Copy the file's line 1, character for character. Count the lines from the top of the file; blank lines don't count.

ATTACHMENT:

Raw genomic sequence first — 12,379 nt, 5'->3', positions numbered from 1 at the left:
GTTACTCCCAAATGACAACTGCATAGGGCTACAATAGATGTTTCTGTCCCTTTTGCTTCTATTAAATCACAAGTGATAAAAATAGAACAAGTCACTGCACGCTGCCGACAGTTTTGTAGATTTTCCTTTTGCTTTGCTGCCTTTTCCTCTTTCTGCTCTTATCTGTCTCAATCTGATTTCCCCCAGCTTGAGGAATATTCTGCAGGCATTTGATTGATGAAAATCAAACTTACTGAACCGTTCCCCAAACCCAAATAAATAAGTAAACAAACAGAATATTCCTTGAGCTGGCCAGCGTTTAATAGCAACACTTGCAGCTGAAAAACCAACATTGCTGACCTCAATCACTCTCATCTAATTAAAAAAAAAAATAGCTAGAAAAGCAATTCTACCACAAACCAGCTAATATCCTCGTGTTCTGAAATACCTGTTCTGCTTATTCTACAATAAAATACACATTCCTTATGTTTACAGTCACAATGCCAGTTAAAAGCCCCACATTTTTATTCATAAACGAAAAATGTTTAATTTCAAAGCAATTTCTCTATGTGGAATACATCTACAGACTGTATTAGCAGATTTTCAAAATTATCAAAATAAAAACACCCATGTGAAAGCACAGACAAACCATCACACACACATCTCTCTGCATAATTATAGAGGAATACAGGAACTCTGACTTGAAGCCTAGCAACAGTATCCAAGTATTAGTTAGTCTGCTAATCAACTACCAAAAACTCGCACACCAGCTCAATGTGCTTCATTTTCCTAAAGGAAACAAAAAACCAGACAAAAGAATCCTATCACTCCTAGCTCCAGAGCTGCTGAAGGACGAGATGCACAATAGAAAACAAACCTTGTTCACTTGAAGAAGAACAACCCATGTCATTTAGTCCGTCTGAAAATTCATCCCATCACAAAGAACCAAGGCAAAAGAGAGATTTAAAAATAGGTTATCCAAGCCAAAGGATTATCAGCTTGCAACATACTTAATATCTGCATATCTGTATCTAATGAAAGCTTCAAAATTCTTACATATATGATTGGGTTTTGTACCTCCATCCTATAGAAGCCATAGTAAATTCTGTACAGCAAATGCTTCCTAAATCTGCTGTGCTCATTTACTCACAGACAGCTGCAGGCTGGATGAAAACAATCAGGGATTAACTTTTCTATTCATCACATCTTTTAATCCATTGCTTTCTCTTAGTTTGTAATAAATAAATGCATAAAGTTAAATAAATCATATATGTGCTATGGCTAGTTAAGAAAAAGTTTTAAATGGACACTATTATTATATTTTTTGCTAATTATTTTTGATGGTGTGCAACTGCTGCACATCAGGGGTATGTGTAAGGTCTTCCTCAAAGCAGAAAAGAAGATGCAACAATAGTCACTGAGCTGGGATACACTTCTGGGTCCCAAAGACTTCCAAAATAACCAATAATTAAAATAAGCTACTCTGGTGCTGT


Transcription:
Raw genomic sequence first — 12,379 nt, 5'->3', positions numbered from 1 at the left: